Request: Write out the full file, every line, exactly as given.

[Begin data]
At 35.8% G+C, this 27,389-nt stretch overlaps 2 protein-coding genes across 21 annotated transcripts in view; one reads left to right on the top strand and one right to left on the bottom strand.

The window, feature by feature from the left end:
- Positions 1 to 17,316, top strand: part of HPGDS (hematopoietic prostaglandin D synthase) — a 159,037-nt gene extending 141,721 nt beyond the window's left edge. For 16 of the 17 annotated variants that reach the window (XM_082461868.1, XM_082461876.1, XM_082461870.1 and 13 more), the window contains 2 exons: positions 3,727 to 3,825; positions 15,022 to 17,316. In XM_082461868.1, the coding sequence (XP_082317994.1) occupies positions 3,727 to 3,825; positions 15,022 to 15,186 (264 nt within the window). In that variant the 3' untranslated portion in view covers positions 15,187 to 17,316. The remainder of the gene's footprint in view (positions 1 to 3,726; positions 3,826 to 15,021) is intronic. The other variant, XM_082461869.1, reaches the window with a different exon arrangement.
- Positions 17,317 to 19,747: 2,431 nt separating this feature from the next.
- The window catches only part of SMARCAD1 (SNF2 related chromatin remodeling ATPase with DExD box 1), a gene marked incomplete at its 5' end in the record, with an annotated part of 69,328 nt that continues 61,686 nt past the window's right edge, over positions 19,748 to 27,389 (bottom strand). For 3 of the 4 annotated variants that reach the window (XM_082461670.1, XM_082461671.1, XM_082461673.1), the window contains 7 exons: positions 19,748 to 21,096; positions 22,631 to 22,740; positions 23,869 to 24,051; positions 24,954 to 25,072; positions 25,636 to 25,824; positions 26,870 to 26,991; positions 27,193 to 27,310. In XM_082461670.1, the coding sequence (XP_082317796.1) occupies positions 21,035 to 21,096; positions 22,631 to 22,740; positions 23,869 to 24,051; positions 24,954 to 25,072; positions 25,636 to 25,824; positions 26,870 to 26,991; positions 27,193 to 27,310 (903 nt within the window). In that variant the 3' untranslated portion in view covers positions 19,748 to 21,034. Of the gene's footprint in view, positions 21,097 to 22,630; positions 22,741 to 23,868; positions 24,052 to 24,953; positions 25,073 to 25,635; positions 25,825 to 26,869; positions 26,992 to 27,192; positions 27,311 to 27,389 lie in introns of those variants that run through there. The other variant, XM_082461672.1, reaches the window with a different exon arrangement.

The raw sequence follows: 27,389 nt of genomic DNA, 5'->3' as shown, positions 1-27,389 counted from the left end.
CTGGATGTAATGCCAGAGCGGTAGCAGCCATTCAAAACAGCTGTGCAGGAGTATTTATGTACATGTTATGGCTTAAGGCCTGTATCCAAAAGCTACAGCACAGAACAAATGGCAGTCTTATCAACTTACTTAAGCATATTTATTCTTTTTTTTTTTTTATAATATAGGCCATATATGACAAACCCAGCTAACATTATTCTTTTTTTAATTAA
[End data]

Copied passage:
At 35.8% G+C, this 27,389-nt stretch overlaps 2 protein-coding genes across 21 annotated transcripts in view; one reads left to right on the top strand and one right to left on the bottom strand.

The window, feature by feature from the left end:
- Positions 1 to 17,316, top strand: part of HPGDS (hematopoietic prostaglandin D synthase) — a 159,037-nt gene extending 141,721 nt beyond the window's left edge. For 16 of the 17 annotated variants that reach the window (XM_082461868.1, XM_082461876.1, XM_082461870.1 and 13 more), the window contains 2 exons: positions 3,727 to 3,825; positions 15,022 to 17,316. In XM_082461868.1, the coding sequence (XP_082317994.1) occupies positions 3,727 to 3,825; positions 15,022 to 15,186 (264 nt within the window). In that variant the 3' untranslated portion in view covers positions 15,187 to 17,316. The remainder of the gene's footprint in view (positions 1 to 3,726; positions 3,826 to 15,021) is intronic. The other variant, XM_082461869.1, reaches the window with a different exon arrangement.
- Positions 17,317 to 19,747: 2,431 nt separating this feature from the next.
- The window catches only part of SMARCAD1 (SNF2 related chromatin remodeling ATPase with DExD box 1), a gene marked incomplete at its 5' end in the record, with an annotated part of 69,328 nt that continues 61,686 nt past the window's right edge, over positions 19,748 to 27,389 (bottom strand). For 3 of the 4 annotated variants that reach the window (XM_082461670.1, XM_082461671.1, XM_082461673.1), the window contains 7 exons: positions 19,748 to 21,096; positions 22,631 to 22,740; positions 23,869 to 24,051; positions 24,954 to 25,072; positions 25,636 to 25,824; positions 26,870 to 26,991; positions 27,193 to 27,310. In XM_082461670.1, the coding sequence (XP_082317796.1) occupies positions 21,035 to 21,096; positions 22,631 to 22,740; positions 23,869 to 24,051; positions 24,954 to 25,072; positions 25,636 to 25,824; positions 26,870 to 26,991; positions 27,193 to 27,310 (903 nt within the window). In that variant the 3' untranslated portion in view covers positions 19,748 to 21,034. Of the gene's footprint in view, positions 21,097 to 22,630; positions 22,741 to 23,868; positions 24,052 to 24,953; positions 25,073 to 25,635; positions 25,825 to 26,869; positions 26,992 to 27,192; positions 27,311 to 27,389 lie in introns of those variants that run through there. The other variant, XM_082461672.1, reaches the window with a different exon arrangement.

The raw sequence follows: 27,389 nt of genomic DNA, 5'->3' as shown, positions 1-27,389 counted from the left end.
CTGGATGTAATGCCAGAGCGGTAGCAGCCATTCAAAACAGCTGTGCAGGAGTATTTATGTACATGTTATGGCTTAAGGCCTGTATCCAAAAGCTACAGCACAGAACAAATGGCAGTCTTATCAACTTACTTAAGCATATTTATTCTTTTTTTTTTTTTATAATATAGGCCATATATGACAAACCCAGCTAACATTATTCTTTTTTTAATTAA